According to new reports, job openings skyrocketed to record highs at the end of the month of April, the Labor Department stated on Tuesday, increasing fears of a possible labor shortage and unfulfilled demands for workers.
The number of jobs currently available took a sharp increase by almost a million to reach the 9.3 million mark, according to new reports coming out of the Bureau of Labor Statistics’ Job Openings and Labor Turnover Survey, making it the highest number since the agency started tracking in it 2000.
“Demand for workers is surging as the broader economy starts to emerge from the pandemic,” Indeed Hiring Lab director of research Nick Bunker went on to say. “At the same time, supply is restrained as workers are slow to find their post-pandemic normal.”
Some conservative economists and Republicans argue that the federal government’s jobless benefit boost is a significant part of the problem.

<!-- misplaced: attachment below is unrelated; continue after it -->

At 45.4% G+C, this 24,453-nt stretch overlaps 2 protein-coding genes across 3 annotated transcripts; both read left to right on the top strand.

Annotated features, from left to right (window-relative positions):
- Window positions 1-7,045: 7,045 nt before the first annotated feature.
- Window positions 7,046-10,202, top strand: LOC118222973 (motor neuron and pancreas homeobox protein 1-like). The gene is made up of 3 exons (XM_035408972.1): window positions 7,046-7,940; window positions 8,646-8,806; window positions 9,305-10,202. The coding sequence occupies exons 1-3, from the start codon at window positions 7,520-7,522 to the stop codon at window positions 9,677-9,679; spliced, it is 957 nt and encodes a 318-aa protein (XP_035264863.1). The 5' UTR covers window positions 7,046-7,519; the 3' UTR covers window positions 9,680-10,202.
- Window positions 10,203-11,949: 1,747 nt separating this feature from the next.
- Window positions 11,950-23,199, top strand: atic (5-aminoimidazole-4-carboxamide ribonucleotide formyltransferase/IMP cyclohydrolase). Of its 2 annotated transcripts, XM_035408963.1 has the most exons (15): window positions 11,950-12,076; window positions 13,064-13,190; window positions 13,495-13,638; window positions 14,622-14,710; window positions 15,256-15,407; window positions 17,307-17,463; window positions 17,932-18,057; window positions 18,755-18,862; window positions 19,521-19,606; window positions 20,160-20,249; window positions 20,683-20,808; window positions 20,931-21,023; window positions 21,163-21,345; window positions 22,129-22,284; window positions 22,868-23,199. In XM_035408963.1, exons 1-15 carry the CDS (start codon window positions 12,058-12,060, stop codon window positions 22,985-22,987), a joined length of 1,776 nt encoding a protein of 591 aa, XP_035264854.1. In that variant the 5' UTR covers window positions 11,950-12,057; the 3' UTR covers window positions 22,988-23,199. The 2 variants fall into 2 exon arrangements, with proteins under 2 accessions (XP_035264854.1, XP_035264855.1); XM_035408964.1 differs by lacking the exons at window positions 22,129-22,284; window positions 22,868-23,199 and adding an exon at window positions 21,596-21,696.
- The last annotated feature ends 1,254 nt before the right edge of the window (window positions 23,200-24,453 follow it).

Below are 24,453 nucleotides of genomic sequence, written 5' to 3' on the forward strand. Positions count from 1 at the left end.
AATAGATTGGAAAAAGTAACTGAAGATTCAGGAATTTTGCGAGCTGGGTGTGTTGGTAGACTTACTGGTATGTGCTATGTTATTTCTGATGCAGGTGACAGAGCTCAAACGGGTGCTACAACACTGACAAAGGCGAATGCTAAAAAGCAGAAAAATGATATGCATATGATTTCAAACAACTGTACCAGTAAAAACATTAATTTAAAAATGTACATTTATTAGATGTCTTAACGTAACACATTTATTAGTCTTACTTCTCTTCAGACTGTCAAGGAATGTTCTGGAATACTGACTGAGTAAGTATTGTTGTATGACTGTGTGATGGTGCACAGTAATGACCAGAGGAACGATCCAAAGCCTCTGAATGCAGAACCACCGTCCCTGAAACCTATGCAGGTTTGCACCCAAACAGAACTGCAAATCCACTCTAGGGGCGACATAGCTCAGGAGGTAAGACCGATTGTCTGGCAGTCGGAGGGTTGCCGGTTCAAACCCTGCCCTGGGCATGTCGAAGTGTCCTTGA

Half of the country’s states, all of which are led by Republican governors, have announced plans to exit from the $300-a-week expanded federal unemployment program early, given recent economic growth and fears of a labor shortage.advertisement — content continues below
For many months during the pandemic, Democrats and Republicans debated the appropriate amount of unemployment aid.
For the first few months of 2021, those receiving unemployment benefits got an extra $300 a week from the federal government on top of what their state already provided. The average person receives $387 in state weekly unemployment payments, according to the Center on Budget and Policy Priorities, which resulted in a total of approximately $687 every week in aid between the federal and state benefits.
Democrats, however, are arguing that the higher jobless benefits are needed right now in order to provide assistance to sidelined workers who need to be able to pay their bills and give a boost to the economy in the short term due to the pandemic forcing folks to stay at home.
The GOP have argued that the higher unemployment benefits have discouraged people from going back to their jobs, especially those in low-wage positions, as they actually make more money from their benefits than they do from their employers.
The number of hires in April didn’t change significantly from the month prior, at 6.1 million, with big job increases in the food and lodging industries and in the federal government.
Hiring decreased in construction, goods manufacturing, and educational services.